In its' 9th year, the Congress provides a forum to focus on the ethical issues of animal experimentation and the approach to the life sciences in the 21st century.
In the last two decades, responsible reduction in the number of animals used for scientific purposes and the development and improvement of 3R-relevant research methods has been at the forefront of the scientific community's priorities.
As a key partner in this major research consortium, the JRC has contributed to achievements which include well characterised biological models for in vitro high throughput assays, novel ‘‑omics’ and high throughput in vitro based approaches for the identification of toxicity pathways.
Contemporary high quality research is aimed at increasing the public understanding and confidence in the ethical approaches applied in science and its meaning and significance in modern society.
The idea behind alternatives to animal testing is to predict adverse outcome based on mechanistic knowledge and in vitro evidence rather than observing effects on test animals.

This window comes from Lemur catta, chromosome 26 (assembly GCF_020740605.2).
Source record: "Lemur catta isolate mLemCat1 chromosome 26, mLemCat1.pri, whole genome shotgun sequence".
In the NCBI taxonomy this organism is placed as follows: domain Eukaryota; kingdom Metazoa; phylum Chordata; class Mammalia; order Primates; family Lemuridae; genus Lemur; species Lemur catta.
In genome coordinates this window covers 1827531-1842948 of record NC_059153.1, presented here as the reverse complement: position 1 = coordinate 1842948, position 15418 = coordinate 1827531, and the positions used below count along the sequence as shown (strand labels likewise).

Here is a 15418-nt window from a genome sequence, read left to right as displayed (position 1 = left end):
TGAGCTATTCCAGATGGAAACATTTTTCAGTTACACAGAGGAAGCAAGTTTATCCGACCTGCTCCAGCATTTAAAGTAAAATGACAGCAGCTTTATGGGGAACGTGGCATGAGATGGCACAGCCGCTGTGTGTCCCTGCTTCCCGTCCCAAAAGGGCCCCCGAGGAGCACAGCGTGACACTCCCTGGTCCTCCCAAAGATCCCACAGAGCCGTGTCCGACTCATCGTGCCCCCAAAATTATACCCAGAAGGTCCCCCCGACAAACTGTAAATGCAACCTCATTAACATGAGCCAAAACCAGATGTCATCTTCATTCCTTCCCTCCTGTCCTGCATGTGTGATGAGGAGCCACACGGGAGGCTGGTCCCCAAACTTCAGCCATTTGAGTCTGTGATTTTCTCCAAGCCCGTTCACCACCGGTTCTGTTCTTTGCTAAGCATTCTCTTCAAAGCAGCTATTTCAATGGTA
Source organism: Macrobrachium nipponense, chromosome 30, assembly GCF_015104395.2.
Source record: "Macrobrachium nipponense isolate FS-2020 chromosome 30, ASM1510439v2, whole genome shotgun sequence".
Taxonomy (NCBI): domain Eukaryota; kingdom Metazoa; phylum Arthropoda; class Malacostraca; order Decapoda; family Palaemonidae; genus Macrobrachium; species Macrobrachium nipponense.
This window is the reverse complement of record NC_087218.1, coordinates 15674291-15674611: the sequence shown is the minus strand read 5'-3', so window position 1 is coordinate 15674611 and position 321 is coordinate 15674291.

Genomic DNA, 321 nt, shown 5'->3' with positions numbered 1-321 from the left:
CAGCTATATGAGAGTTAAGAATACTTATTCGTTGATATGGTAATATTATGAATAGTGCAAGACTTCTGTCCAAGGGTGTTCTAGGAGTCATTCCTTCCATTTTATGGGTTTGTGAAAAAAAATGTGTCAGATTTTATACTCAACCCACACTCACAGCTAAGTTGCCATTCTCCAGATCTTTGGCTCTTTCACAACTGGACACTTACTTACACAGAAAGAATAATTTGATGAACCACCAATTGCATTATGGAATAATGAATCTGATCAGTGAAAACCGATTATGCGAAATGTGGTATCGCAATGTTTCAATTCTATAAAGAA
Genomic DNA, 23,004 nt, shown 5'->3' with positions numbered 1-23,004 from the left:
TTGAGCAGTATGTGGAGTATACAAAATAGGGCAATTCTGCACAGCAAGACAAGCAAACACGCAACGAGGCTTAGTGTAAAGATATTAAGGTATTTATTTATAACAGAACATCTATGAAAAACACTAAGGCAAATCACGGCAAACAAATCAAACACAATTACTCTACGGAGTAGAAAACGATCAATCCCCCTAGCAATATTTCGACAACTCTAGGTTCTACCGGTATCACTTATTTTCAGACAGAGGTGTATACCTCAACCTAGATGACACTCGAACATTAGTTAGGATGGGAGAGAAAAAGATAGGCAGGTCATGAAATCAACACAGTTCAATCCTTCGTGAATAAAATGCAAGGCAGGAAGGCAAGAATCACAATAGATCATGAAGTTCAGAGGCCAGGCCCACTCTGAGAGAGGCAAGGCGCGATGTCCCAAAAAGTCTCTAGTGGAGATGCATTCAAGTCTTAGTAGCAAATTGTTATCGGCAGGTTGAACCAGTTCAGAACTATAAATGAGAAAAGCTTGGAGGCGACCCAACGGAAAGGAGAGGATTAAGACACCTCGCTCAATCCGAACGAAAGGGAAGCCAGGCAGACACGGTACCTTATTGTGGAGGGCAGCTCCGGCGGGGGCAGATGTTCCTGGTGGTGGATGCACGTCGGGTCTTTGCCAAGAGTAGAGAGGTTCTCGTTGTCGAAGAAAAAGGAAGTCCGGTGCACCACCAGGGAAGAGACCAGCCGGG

Research on ‘-omics’ methods which include genomics, transcriptomics, proteomics and metabonomics focused on trying to identify critical alternations in genomic, proteomic or metabolic activities.
This would lead to understanding how a chemical might damage genetic code or disturb the functionality of a cell.
The SEURAT-1 project COSMOS, bringing together expertise from industry, SMEs, academia and regulatory agencies from across Europe as well as the USA, has developed a relational database, linking chemical structure to repeated dose toxicity data. The COSMOS database is freely available as a resource for the modelling efforts as well as a platform to encourage data sharing and donation.
Three years after its launch, SEURAT-1 initiated an important proof-of-concept exercise, where JRC has also a leading role, to demonstrate the real potential of the tools and knowledge generated across the consortium for supporting new approaches to safety assessment. This exercise will also help identify gaps and will indicate where future research efforts should concentrate.
The JRC's European Union Reference Laboratory for Alternatives to Animal Testing (EURL ECVAM) contributed to the organisation of the scientific programme of the Congress, in particular to the theme on "Global cooperation, regulatory acceptance and standardisation", one of nine themes of the conference covering all aspects of alternatives and animal use.